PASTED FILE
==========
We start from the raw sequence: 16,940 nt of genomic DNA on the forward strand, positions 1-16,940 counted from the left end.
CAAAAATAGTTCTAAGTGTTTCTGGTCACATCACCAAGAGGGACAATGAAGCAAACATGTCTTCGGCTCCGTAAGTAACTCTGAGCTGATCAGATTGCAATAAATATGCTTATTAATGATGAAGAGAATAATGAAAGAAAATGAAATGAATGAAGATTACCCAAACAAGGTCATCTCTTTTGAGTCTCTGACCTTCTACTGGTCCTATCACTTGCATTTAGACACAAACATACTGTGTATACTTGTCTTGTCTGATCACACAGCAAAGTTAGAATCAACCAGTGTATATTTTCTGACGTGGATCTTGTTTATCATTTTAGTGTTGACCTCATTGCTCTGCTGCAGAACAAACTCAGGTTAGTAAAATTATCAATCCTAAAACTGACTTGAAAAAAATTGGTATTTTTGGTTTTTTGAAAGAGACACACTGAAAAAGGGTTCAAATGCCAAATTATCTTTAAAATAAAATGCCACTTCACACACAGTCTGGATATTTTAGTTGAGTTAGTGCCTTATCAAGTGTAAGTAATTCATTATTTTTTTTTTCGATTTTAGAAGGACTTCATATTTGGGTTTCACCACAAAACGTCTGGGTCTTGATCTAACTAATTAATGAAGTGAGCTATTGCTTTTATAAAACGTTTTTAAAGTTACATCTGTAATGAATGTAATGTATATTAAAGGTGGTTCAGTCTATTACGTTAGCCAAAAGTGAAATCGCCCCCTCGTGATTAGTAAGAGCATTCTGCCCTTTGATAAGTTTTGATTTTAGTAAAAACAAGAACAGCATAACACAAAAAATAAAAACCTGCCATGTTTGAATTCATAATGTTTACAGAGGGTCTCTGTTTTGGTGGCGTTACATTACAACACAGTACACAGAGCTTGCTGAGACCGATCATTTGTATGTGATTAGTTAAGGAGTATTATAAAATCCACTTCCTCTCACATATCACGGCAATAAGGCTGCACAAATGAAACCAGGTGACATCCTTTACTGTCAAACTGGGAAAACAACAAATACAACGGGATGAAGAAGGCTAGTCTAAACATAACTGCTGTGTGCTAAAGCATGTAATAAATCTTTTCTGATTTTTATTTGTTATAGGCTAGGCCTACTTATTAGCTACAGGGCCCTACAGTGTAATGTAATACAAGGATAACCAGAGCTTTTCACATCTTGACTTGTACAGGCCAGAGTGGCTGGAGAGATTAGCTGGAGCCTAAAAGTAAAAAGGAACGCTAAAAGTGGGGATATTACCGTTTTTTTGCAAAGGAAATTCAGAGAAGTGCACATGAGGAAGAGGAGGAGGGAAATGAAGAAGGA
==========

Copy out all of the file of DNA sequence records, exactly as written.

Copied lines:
We start from the raw sequence: 16,940 nt of genomic DNA on the forward strand, positions 1-16,940 counted from the left end.
CAAAAATAGTTCTAAGTGTTTCTGGTCACATCACCAAGAGGGACAATGAAGCAAACATGTCTTCGGCTCCGTAAGTAACTCTGAGCTGATCAGATTGCAATAAATATGCTTATTAATGATGAAGAGAATAATGAAAGAAAATGAAATGAATGAAGATTACCCAAACAAGGTCATCTCTTTTGAGTCTCTGACCTTCTACTGGTCCTATCACTTGCATTTAGACACAAACATACTGTGTATACTTGTCTTGTCTGATCACACAGCAAAGTTAGAATCAACCAGTGTATATTTTCTGACGTGGATCTTGTTTATCATTTTAGTGTTGACCTCATTGCTCTGCTGCAGAACAAACTCAGGTTAGTAAAATTATCAATCCTAAAACTGACTTGAAAAAAATTGGTATTTTTGGTTTTTTGAAAGAGACACACTGAAAAAGGGTTCAAATGCCAAATTATCTTTAAAATAAAATGCCACTTCACACACAGTCTGGATATTTTAGTTGAGTTAGTGCCTTATCAAGTGTAAGTAATTCATTATTTTTTTTTTCGATTTTAGAAGGACTTCATATTTGGGTTTCACCACAAAACGTCTGGGTCTTGATCTAACTAATTAATGAAGTGAGCTATTGCTTTTATAAAACGTTTTTAAAGTTACATCTGTAATGAATGTAATGTATATTAAAGGTGGTTCAGTCTATTACGTTAGCCAAAAGTGAAATCGCCCCCTCGTGATTAGTAAGAGCATTCTGCCCTTTGATAAGTTTTGATTTTAGTAAAAACAAGAACAGCATAACACAAAAAATAAAAACCTGCCATGTTTGAATTCATAATGTTTACAGAGGGTCTCTGTTTTGGTGGCGTTACATTACAACACAGTACACAGAGCTTGCTGAGACCGATCATTTGTATGTGATTAGTTAAGGAGTATTATAAAATCCACTTCCTCTCACATATCACGGCAATAAGGCTGCACAAATGAAACCAGGTGACATCCTTTACTGTCAAACTGGGAAAACAACAAATACAACGGGATGAAGAAGGCTAGTCTAAACATAACTGCTGTGTGCTAAAGCATGTAATAAATCTTTTCTGATTTTTATTTGTTATAGGCTAGGCCTACTTATTAGCTACAGGGCCCTACAGTGTAATGTAATACAAGGATAACCAGAGCTTTTCACATCTTGACTTGTACAGGCCAGAGTGGCTGGAGAGATTAGCTGGAGCCTAAAAGTAAAAAGGAACGCTAAAAGTGGGGATATTACCGTTTTTTTGCAAAGGAAATTCAGAGAAGTGCACATGAGGAAGAGGAGGAGGGAAATGAAGAAGGA